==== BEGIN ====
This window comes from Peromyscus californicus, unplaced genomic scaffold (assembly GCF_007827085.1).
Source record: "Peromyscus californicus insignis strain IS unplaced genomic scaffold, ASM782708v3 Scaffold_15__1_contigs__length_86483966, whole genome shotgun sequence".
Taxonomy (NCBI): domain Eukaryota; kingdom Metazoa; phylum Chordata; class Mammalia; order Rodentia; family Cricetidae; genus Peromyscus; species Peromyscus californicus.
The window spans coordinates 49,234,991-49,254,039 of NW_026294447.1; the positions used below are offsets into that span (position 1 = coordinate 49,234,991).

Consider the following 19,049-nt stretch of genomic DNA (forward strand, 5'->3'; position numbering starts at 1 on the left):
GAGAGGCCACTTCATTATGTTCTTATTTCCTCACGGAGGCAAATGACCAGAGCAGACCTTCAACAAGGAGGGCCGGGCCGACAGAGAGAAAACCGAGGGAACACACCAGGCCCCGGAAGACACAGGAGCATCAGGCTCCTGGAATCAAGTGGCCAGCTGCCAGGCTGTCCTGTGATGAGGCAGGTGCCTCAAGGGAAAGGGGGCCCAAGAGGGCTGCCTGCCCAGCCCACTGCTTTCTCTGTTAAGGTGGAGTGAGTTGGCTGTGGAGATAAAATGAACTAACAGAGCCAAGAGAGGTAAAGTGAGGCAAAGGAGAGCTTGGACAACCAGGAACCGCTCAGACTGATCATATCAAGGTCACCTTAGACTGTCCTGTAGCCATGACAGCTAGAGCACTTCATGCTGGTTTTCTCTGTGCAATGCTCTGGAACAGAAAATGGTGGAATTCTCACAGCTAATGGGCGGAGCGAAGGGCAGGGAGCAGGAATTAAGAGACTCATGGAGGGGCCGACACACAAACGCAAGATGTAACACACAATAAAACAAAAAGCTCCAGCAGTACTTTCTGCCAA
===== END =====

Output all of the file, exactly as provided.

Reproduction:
This window comes from Peromyscus californicus, unplaced genomic scaffold (assembly GCF_007827085.1).
Source record: "Peromyscus californicus insignis strain IS unplaced genomic scaffold, ASM782708v3 Scaffold_15__1_contigs__length_86483966, whole genome shotgun sequence".
Taxonomy (NCBI): domain Eukaryota; kingdom Metazoa; phylum Chordata; class Mammalia; order Rodentia; family Cricetidae; genus Peromyscus; species Peromyscus californicus.
The window spans coordinates 49,234,991-49,254,039 of NW_026294447.1; the positions used below are offsets into that span (position 1 = coordinate 49,234,991).

Consider the following 19,049-nt stretch of genomic DNA (forward strand, 5'->3'; position numbering starts at 1 on the left):
GAGAGGCCACTTCATTATGTTCTTATTTCCTCACGGAGGCAAATGACCAGAGCAGACCTTCAACAAGGAGGGCCGGGCCGACAGAGAGAAAACCGAGGGAACACACCAGGCCCCGGAAGACACAGGAGCATCAGGCTCCTGGAATCAAGTGGCCAGCTGCCAGGCTGTCCTGTGATGAGGCAGGTGCCTCAAGGGAAAGGGGGCCCAAGAGGGCTGCCTGCCCAGCCCACTGCTTTCTCTGTTAAGGTGGAGTGAGTTGGCTGTGGAGATAAAATGAACTAACAGAGCCAAGAGAGGTAAAGTGAGGCAAAGGAGAGCTTGGACAACCAGGAACCGCTCAGACTGATCATATCAAGGTCACCTTAGACTGTCCTGTAGCCATGACAGCTAGAGCACTTCATGCTGGTTTTCTCTGTGCAATGCTCTGGAACAGAAAATGGTGGAATTCTCACAGCTAATGGGCGGAGCGAAGGGCAGGGAGCAGGAATTAAGAGACTCATGGAGGGGCCGACACACAAACGCAAGATGTAACACACAATAAAACAAAAAGCTCCAGCAGTACTTTCTGCCAA